Editorial Staff
3 months ago

Editorial Staff
3 months ago

Destination Nelson’s Dockyard as world’s toughest row begins in Canary Islands

by Mick the Ram


The 2023 World’s Toughest Row has begun. Around 45 teams set off on 12 December from San Sebastian in La Gomera, Canary Islands, heading 3,000 miles west across the Atlantic destined for Nelson’s Dockyard, English Harbour, Antigua & Barbuda.

This annual race – previously known as the Talisker Whisky Atlantic Challenge – involves either soloists, pairs, trios or quads, taking on the challenge of crossing the ocean in a rowing boat only 7m in length and under 2m wide.

The crossing can take anything from 35 to 96 days, with rowers likely to face waves that can reach between 60m and 80m in height. At its deepest point the Atlantic Ocean is 8.5km/5.28 miles deep.      

More than €10 million has been raised for charities worldwide from the previous four races.

Following the Columbus path

The route from the small westernmost island of seven main Canary Islands – which lie off the west coast of Africa – to the Caribbean and Nelson’s Dockyard in Antigua, attempts to match the path Columbus’s fleet took several centuries before.

It is a mighty challenge; indeed it is worth remembering that more people have scaled Mount Everest than have rowed across an ocean.

Testing human limits to the max

The popularity of the race is increasing year on year; so much so that the races for the next two years have already reached their full allocation. The attraction is for those modern adventurers who like to test their limits of endurance.

Participants will face a constant battle of sleep deprivation, suffer hallucinations, and the almost inevitable seasickness, which could last for anything up to ten days at a time.

Clearing unwelcome guests

They will be rowing in total darkness, except for moonlight and stars on clear nights and hunger is bound to hit at some stage, with rowers surviving on high calorific dehydrated meals, similar to those consumed by astronauts, which need re-hydrating with boiling water.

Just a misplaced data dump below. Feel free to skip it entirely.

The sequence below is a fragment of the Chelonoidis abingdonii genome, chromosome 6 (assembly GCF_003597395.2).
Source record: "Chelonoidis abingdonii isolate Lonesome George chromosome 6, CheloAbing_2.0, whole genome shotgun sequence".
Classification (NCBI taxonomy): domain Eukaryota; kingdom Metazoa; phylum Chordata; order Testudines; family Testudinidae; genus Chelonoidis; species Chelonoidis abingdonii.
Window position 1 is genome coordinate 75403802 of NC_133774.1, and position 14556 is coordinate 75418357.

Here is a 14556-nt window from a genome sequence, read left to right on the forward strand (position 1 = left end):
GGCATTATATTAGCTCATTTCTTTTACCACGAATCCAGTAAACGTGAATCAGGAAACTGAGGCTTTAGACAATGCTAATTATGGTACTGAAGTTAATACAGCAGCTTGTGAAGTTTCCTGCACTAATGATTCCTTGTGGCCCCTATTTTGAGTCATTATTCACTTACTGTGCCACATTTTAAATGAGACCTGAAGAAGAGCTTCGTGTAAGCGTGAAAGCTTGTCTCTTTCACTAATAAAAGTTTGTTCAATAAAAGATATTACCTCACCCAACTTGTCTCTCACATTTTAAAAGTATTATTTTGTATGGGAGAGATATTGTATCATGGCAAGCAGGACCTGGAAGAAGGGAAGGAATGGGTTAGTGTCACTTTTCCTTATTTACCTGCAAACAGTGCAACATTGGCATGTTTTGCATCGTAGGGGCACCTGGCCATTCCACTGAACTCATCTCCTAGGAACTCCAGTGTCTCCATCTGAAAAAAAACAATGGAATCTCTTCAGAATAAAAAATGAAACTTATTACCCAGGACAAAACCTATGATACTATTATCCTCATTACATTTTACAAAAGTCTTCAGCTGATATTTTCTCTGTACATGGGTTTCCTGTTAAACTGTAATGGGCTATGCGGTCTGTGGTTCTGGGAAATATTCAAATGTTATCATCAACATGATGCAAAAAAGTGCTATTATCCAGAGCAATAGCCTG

At regular intervals the rowers will need to clean the underside of their vessels in what will at times be shark-infested waters, to reduce drag which will be caused by barnacles hitching a ride.

Staggering numbers

Typically, rowers will row for two hours at a time, then grab some sleep for two hours, and this remains a constant throughout the epic journey. It is estimated that each team will row in excess of 1.5 million oar strokes during the race.

They will burn more than 5,000 calories each day and will be required to take on upwards of 10 litres of water every day. On average they are expected to lose around 12kg by the end of the crossing.

Rubbish situation for the teams

Having safely navigated their way to Antigua and Barbuda an inspection of rubbish stowed on board will take place, to ensure that nobody has been polluting the ocean on the trip across. A particular amount of waste will need to be saved and accounted for.

Support in the shadows

Each boat will have a satellite phone for emergencies, which can contact either of the two safety yachts which will be supporting the teams, essentially shadowing them across the Atlantic.

Making memories

The incredible mental and physical strain that the teams will endure will be tempered by the remarkable marine sights they will encounter on a daily basis, coupled with the stunning sunsets that cannot be seen from land, only from the middle of the ocean.

The sense of achievement when the teams set foot on Antigua will be something that will stay with them for the rest of their lives.


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